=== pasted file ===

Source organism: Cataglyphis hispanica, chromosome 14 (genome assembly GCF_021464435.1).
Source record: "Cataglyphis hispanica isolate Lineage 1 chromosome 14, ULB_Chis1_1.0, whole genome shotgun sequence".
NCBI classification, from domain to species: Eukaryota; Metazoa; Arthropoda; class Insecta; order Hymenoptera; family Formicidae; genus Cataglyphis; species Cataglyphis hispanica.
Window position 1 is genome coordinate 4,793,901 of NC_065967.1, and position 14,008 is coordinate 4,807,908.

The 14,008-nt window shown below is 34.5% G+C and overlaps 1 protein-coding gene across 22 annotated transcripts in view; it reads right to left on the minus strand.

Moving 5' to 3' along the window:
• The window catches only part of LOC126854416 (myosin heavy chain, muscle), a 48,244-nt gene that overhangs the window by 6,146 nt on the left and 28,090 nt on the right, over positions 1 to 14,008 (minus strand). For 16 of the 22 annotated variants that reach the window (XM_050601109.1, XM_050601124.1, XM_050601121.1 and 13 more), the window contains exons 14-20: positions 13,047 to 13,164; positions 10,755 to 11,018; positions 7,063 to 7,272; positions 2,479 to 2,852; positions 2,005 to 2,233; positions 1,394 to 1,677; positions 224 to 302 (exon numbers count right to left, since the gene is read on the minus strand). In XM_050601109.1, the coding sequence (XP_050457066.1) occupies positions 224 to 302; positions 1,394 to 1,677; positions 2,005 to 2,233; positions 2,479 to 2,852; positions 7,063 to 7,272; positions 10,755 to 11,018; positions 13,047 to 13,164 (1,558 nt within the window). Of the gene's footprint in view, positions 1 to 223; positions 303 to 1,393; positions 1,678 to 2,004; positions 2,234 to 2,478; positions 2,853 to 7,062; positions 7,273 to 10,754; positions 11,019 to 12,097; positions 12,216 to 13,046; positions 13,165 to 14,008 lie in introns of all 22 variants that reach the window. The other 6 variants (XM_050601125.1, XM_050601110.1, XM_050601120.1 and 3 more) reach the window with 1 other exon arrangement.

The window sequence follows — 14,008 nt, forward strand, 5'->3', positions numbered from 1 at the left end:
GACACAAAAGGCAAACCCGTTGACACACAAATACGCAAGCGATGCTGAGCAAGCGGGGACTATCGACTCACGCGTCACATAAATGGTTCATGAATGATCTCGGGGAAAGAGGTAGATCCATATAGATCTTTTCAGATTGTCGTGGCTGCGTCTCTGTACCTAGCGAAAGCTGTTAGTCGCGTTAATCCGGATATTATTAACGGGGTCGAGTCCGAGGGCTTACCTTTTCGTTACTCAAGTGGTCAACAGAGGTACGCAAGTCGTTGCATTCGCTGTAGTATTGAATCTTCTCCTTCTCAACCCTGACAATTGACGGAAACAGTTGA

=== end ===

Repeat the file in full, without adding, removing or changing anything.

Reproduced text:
Source organism: Cataglyphis hispanica, chromosome 14 (genome assembly GCF_021464435.1).
Source record: "Cataglyphis hispanica isolate Lineage 1 chromosome 14, ULB_Chis1_1.0, whole genome shotgun sequence".
NCBI classification, from domain to species: Eukaryota; Metazoa; Arthropoda; class Insecta; order Hymenoptera; family Formicidae; genus Cataglyphis; species Cataglyphis hispanica.
Window position 1 is genome coordinate 4,793,901 of NC_065967.1, and position 14,008 is coordinate 4,807,908.

The 14,008-nt window shown below is 34.5% G+C and overlaps 1 protein-coding gene across 22 annotated transcripts in view; it reads right to left on the minus strand.

Moving 5' to 3' along the window:
• The window catches only part of LOC126854416 (myosin heavy chain, muscle), a 48,244-nt gene that overhangs the window by 6,146 nt on the left and 28,090 nt on the right, over positions 1 to 14,008 (minus strand). For 16 of the 22 annotated variants that reach the window (XM_050601109.1, XM_050601124.1, XM_050601121.1 and 13 more), the window contains exons 14-20: positions 13,047 to 13,164; positions 10,755 to 11,018; positions 7,063 to 7,272; positions 2,479 to 2,852; positions 2,005 to 2,233; positions 1,394 to 1,677; positions 224 to 302 (exon numbers count right to left, since the gene is read on the minus strand). In XM_050601109.1, the coding sequence (XP_050457066.1) occupies positions 224 to 302; positions 1,394 to 1,677; positions 2,005 to 2,233; positions 2,479 to 2,852; positions 7,063 to 7,272; positions 10,755 to 11,018; positions 13,047 to 13,164 (1,558 nt within the window). Of the gene's footprint in view, positions 1 to 223; positions 303 to 1,393; positions 1,678 to 2,004; positions 2,234 to 2,478; positions 2,853 to 7,062; positions 7,273 to 10,754; positions 11,019 to 12,097; positions 12,216 to 13,046; positions 13,165 to 14,008 lie in introns of all 22 variants that reach the window. The other 6 variants (XM_050601125.1, XM_050601110.1, XM_050601120.1 and 3 more) reach the window with 1 other exon arrangement.

The window sequence follows — 14,008 nt, forward strand, 5'->3', positions numbered from 1 at the left end:
GACACAAAAGGCAAACCCGTTGACACACAAATACGCAAGCGATGCTGAGCAAGCGGGGACTATCGACTCACGCGTCACATAAATGGTTCATGAATGATCTCGGGGAAAGAGGTAGATCCATATAGATCTTTTCAGATTGTCGTGGCTGCGTCTCTGTACCTAGCGAAAGCTGTTAGTCGCGTTAATCCGGATATTATTAACGGGGTCGAGTCCGAGGGCTTACCTTTTCGTTACTCAAGTGGTCAACAGAGGTACGCAAGTCGTTGCATTCGCTGTAGTATTGAATCTTCTCCTTCTCAACCCTGACAATTGACGGAAACAGTTGA